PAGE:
This is an extended version of an opinion piece published in the irish examiner. In 1908 David Lloyd George, the then chancellor of the exchequer in the United Kingdom of Great Britain and Ireland steered through, against some considerable opposition, a revolution in social welfare. The idea was simple and yet radical : that people in their old age, unable to work, should have a modest stipend and not be a burden on their families. Ireland of course benefited from this also, and over 170,000 pensioners obtained some pension, the 1908 act providing for means testing.
Since then pension provision has evolved massively. But in Ireland we face now not one but three interlinked pension problems. Pensions are in principle a fairly simple thing: you put aside a sum of money on which you can draw for future needs. The problem arises in that it is inherently an act of forecasting. Consider the elements involved. You need to first forecast how long after retirement you are likely to live. Then you need to forecast how much income you will need for each of these years. Then you need to forecast how much time there is until you retire, and by how much you expect each sum of money you put away to grow over that period. Each of these forecasts must be more or less on the button if the final equation is to be correct. (for more on the underlying equations see here ) Not surprisingly therefore pension planning is complex. Most people underprovide for their pension which means that a significant burden then lies on the state. The pensions board provides a pensions calculator which I suggest would horrify most when they plug in their details. The reality is that we are underfunded in al pension areas. Irish people are not very financially literate and we pay very high fees for pension fund management, much of which is based on asset levels not on actual performance. The pension issue in Ireland is complicated by the fact that we have a mixture of pay as you go pensions and traditional pension savings as noted above. And even within that there are shades. One split is on defined benefit (where at retirement you get a set % of your final or average lifetime salary) and the pension fund is supposed to have enough in the savings pot to meet this, while the other is defined contribution (where the pension is in effect determined by how much if any is in the savings pot). And then we have pay as you go pensions, in the public sphere, where pension payments are in effect paid out of current tax revenue. All these are in crisis.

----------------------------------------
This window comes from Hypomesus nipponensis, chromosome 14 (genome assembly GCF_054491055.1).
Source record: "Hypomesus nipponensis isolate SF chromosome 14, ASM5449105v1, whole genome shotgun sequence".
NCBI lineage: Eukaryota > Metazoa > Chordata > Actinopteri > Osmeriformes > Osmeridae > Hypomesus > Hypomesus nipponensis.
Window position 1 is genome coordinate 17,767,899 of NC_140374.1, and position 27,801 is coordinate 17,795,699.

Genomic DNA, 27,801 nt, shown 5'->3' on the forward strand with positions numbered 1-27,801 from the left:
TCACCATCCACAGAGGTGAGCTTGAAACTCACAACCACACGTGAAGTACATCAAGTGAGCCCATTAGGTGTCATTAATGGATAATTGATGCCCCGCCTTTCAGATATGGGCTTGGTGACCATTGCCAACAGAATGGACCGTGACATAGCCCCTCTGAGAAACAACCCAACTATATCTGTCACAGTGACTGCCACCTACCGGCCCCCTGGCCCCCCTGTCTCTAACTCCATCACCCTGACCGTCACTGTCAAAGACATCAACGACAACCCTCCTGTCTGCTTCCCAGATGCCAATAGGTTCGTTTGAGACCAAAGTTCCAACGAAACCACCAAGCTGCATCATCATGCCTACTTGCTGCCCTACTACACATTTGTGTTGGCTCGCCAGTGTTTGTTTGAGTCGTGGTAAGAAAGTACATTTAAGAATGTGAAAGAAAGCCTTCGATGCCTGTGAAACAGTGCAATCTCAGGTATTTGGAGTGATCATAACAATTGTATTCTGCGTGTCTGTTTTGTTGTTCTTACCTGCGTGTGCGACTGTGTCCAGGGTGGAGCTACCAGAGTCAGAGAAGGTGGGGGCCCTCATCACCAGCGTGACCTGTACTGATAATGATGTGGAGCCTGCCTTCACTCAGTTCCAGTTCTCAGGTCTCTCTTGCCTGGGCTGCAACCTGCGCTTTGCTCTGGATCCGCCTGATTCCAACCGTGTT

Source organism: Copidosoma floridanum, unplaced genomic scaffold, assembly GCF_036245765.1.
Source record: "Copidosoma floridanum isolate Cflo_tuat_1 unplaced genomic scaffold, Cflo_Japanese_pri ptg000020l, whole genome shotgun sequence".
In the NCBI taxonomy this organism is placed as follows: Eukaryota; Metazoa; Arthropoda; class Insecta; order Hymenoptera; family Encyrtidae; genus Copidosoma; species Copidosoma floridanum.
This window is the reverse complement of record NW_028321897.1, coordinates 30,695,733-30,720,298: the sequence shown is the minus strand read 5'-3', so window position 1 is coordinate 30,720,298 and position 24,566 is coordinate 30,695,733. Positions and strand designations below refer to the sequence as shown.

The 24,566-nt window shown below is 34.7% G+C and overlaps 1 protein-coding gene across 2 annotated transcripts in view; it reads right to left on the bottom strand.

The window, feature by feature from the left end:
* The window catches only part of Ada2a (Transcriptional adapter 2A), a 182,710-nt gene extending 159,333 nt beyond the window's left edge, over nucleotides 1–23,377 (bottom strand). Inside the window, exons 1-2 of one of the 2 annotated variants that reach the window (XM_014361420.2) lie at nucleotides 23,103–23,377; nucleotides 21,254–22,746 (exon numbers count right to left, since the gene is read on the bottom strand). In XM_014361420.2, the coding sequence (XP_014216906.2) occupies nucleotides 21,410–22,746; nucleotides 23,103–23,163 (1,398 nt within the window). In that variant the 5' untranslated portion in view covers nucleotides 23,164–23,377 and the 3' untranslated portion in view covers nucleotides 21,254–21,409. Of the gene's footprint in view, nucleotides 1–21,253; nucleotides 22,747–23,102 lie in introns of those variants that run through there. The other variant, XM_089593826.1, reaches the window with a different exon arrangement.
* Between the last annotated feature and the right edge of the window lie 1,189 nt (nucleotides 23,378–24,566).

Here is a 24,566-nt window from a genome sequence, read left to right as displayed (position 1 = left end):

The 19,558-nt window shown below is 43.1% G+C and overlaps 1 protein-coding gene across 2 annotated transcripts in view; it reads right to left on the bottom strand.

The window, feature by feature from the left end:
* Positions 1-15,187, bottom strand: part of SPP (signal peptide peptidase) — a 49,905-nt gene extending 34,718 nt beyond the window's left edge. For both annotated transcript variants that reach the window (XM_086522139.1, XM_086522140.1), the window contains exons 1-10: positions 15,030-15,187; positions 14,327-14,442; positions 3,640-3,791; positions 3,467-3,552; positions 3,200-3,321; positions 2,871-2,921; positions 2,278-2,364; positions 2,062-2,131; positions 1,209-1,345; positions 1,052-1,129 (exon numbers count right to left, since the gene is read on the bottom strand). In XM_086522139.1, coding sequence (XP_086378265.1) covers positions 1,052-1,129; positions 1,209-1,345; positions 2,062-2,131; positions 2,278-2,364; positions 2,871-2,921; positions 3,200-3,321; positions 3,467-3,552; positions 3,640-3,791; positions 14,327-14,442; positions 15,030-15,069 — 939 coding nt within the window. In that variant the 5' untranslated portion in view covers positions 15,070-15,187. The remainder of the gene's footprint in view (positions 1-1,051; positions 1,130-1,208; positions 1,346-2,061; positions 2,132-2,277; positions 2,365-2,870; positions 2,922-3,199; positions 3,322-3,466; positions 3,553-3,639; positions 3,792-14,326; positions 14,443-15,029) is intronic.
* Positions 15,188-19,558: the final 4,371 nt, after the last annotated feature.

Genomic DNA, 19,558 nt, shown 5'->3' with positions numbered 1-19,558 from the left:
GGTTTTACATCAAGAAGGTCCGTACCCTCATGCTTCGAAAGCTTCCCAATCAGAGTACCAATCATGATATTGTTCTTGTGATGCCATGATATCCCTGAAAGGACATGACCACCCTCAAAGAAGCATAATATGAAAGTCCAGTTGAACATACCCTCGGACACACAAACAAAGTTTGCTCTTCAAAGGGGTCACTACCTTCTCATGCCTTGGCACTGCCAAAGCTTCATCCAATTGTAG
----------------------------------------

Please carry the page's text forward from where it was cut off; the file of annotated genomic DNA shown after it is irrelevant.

In the realm of public sector pensions there was a report in 2008 by the comptroller and auditor general that looked at the future liability of the state for public sector pensions. This found that there was a “contingent liability” of some €100b. While that is a shocking amount of money, it must be placed in context. It does not mean that the state owes 100b. It does mean that, based on a certain set of forecasts (how many pensioners will live for how long and at what rate their pension needs will grow) that a sum of 100b would be needed if one wanted to at that time invest at a particular rate of return to obtain an income stream that would meet this. Its also important to note that this is a sum that would be required to meet the pension liabilities over 50 years. At present public sector pensions are paid for in the main out of current tax revenue. There was a national pension reserve fund, which was an excellent idea of Charlie McCreevy to set aside a fund that over time would build up and generate income to pay public sector pension liabilities. This fund alas has been poured into the bottomless pit of the Irish banks. When next we hear criticism of public sector pensions from the private sector it might be useful to note that the cure for the overhang was dissipated in private interests.